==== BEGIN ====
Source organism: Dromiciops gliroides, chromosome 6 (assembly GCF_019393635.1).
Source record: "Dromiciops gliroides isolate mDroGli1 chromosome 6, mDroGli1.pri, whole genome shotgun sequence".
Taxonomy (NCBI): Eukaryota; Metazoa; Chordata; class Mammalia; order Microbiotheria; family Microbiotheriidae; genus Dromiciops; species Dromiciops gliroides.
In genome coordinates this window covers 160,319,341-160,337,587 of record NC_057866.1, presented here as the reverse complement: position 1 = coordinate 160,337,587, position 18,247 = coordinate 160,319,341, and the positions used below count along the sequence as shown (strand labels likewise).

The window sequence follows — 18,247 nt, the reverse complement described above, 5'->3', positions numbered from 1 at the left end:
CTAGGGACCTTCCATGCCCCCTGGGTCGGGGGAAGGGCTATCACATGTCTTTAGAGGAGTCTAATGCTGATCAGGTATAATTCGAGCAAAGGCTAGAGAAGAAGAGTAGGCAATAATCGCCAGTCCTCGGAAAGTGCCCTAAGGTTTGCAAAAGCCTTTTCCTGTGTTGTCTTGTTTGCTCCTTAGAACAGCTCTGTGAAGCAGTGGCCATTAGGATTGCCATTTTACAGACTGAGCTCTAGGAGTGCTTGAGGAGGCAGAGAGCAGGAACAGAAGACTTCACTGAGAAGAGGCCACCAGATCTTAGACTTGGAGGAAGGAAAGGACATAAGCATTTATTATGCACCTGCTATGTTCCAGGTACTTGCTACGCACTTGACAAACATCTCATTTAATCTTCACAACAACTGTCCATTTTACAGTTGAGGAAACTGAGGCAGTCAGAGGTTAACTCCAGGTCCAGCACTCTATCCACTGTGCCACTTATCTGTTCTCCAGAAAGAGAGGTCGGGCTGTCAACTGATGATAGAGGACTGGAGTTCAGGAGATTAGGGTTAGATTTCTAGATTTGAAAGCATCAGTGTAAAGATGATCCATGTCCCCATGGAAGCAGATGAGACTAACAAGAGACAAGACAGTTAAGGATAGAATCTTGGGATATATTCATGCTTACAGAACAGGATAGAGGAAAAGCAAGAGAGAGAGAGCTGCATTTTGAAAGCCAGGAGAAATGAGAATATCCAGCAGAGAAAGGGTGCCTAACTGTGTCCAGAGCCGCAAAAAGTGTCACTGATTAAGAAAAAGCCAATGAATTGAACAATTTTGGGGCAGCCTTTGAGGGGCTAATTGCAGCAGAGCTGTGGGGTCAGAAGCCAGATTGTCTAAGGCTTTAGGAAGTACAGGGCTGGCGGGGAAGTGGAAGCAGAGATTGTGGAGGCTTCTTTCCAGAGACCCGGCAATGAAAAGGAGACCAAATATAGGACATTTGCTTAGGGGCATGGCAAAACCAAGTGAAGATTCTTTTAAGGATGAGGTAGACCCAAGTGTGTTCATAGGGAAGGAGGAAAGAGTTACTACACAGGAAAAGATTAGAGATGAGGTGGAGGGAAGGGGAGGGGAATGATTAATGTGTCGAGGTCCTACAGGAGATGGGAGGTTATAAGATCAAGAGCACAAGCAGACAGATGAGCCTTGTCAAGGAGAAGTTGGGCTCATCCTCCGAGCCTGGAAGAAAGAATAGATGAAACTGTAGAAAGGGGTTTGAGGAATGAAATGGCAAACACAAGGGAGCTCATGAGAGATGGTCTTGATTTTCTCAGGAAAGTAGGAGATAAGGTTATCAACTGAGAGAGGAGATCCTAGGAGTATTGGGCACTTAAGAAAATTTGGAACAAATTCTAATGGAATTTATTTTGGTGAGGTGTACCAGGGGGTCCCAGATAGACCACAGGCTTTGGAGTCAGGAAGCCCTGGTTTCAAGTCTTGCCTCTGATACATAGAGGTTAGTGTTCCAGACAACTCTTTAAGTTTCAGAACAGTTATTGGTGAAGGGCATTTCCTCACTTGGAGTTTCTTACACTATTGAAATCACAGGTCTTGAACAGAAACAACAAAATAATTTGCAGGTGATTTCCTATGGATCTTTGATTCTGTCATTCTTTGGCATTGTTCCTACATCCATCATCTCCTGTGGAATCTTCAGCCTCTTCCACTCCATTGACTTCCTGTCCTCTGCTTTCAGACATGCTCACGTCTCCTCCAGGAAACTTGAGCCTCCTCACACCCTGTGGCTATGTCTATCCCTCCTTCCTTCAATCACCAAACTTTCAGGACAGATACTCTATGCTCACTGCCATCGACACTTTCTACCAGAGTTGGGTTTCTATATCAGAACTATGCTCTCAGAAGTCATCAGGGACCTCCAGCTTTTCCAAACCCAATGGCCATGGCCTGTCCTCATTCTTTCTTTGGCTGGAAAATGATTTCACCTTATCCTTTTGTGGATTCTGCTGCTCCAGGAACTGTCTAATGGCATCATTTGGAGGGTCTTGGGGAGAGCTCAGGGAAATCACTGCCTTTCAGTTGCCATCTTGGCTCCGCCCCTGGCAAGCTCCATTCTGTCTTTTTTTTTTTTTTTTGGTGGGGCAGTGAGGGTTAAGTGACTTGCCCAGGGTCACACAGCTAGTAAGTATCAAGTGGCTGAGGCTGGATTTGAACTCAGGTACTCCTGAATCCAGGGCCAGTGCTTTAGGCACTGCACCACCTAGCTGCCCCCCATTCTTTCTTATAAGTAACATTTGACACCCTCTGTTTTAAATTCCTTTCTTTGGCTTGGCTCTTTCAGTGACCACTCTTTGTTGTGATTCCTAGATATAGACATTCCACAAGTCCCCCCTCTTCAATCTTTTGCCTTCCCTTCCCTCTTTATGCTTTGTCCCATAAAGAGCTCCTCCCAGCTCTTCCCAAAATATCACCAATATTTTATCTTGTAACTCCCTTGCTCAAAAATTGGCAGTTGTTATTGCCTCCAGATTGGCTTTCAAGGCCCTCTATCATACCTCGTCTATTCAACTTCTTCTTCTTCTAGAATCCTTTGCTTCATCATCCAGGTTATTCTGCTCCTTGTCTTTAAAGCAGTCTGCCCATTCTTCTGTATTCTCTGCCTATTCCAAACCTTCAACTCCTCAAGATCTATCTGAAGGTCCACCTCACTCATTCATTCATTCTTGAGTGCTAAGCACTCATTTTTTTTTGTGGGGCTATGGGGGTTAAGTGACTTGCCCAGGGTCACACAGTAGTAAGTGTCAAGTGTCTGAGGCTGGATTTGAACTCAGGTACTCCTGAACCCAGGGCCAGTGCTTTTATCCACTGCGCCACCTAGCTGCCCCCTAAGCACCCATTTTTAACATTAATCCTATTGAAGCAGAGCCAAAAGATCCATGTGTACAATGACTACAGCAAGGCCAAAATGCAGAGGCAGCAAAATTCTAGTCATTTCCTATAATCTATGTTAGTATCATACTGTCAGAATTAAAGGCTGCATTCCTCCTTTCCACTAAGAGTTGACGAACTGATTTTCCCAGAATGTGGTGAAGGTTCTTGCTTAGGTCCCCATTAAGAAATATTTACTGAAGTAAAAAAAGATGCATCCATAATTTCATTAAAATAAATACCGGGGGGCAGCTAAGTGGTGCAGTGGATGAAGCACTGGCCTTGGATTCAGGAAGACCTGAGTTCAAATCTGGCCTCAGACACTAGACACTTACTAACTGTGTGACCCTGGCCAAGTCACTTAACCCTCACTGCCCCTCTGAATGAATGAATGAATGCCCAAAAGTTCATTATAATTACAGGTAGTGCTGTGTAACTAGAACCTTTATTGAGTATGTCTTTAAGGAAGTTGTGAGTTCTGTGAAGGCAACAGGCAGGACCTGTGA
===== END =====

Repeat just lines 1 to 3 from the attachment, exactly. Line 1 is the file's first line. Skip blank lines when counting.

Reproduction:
Source organism: Dromiciops gliroides, chromosome 6 (assembly GCF_019393635.1).
Source record: "Dromiciops gliroides isolate mDroGli1 chromosome 6, mDroGli1.pri, whole genome shotgun sequence".
Taxonomy (NCBI): Eukaryota; Metazoa; Chordata; class Mammalia; order Microbiotheria; family Microbiotheriidae; genus Dromiciops; species Dromiciops gliroides.